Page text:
Clear and present danger

The tragic crash of an Asiana Airlines freighter last month off the southern coast of South Korea is sure to once again ignite debate over the carriage of lithium batteries aboard aircraft.


airlines Asiana


The tragic crash of an Asiana Airlines freighter last month off the southern coast of South Korea is sure to once again ignite debate over the carriage of lithium batteries aboard aircraft. While the cause of the crash has not yet been determined the fact the B747-400F experienced an onboard fire combined with the fact it was carrying cargo which included shipments of lithium batteries is simply a clear smoking gun for most observers. If it is indeed found to be the case, it will be the second such incident this year, after a UPS B747-400F went down in Dubai after experiencing a cargo hold fire which is believed to have emanated from shipments of lithium batteries.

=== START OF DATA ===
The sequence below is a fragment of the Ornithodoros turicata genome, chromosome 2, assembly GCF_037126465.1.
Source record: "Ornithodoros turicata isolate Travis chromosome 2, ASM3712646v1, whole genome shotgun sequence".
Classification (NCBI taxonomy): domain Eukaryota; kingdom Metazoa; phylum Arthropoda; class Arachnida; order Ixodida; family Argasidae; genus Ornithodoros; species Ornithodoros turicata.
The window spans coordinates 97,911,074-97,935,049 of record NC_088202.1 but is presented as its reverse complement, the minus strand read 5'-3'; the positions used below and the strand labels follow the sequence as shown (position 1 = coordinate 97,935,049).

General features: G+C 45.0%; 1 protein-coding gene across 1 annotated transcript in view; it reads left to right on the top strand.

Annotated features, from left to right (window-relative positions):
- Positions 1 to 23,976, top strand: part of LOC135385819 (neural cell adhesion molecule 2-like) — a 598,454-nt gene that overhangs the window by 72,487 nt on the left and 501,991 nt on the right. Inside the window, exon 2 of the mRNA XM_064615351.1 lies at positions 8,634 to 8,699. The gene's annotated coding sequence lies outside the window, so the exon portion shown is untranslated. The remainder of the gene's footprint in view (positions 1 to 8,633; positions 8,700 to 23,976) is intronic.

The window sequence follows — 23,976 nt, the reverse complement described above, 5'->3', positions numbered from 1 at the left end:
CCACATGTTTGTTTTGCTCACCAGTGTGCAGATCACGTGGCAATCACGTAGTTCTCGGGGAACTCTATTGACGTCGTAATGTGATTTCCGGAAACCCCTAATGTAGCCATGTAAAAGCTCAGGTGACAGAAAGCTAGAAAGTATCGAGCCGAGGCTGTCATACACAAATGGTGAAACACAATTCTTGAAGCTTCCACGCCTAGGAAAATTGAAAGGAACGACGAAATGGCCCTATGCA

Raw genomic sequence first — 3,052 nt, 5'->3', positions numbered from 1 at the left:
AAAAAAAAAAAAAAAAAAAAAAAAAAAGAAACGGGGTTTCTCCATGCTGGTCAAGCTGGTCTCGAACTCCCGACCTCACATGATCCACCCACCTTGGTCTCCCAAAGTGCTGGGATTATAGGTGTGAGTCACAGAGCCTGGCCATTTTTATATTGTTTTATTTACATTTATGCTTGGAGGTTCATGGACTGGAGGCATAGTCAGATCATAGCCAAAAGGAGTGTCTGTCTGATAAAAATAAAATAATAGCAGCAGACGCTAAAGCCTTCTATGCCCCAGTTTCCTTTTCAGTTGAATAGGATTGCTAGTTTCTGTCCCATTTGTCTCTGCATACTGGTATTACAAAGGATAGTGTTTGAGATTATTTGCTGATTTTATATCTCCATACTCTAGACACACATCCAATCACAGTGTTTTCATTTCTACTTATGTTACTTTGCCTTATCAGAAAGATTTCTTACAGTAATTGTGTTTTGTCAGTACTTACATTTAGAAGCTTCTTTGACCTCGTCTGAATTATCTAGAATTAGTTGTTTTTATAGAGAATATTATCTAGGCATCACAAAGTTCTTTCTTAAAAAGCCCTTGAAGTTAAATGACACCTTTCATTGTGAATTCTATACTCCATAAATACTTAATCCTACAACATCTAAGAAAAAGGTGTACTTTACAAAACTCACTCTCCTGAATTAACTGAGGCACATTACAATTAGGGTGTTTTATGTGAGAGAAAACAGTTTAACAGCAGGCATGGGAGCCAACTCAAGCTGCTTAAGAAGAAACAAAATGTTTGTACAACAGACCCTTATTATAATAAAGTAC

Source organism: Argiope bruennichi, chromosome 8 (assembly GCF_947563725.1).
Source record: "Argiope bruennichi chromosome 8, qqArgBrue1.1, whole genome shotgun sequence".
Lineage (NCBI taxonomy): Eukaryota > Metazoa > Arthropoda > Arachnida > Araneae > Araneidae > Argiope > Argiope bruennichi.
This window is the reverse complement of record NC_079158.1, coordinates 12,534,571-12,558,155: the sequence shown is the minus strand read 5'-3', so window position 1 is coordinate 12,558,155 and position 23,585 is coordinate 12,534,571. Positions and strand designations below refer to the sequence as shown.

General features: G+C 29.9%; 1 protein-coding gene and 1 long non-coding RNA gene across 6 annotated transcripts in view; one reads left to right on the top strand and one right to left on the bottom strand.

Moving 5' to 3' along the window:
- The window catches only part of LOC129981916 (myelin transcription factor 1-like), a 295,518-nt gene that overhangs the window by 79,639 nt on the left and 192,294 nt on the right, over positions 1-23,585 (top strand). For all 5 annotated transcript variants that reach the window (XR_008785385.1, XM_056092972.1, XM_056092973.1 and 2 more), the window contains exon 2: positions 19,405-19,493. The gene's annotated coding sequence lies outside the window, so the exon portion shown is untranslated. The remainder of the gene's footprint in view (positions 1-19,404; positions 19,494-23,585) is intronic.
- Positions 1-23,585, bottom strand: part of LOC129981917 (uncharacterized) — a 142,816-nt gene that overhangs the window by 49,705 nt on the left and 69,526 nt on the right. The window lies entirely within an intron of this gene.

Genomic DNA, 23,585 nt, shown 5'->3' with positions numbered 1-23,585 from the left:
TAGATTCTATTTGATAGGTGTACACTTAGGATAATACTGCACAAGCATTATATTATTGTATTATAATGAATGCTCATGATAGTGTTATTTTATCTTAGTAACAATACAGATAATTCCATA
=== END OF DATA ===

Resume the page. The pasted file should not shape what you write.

It is clearly time for this issue to be dealt with as the volume of these batteries is steadily on the rise as our lives increasingly become reliant on power-hungry electronic gadgets. Add to this the rising trend of Internet shopping and the potential problem becomes obvious. Speaking personally, I recently ordered a new lithium battery for my computer which arrived by air from Hong Kong with the packing invoice listing it simply as “electronic gadget”.

The evidence of this clear and present danger is becoming impossible to ignore. Statistics from the US Federal Aviation Administration (FAA) for instance, show the number of incidents of battery-related cargo and baggage fires has risen from only five in the period 1991-95, to 55 in the period 2006-11. And these, the FAA cautions, are only the ones it knows of.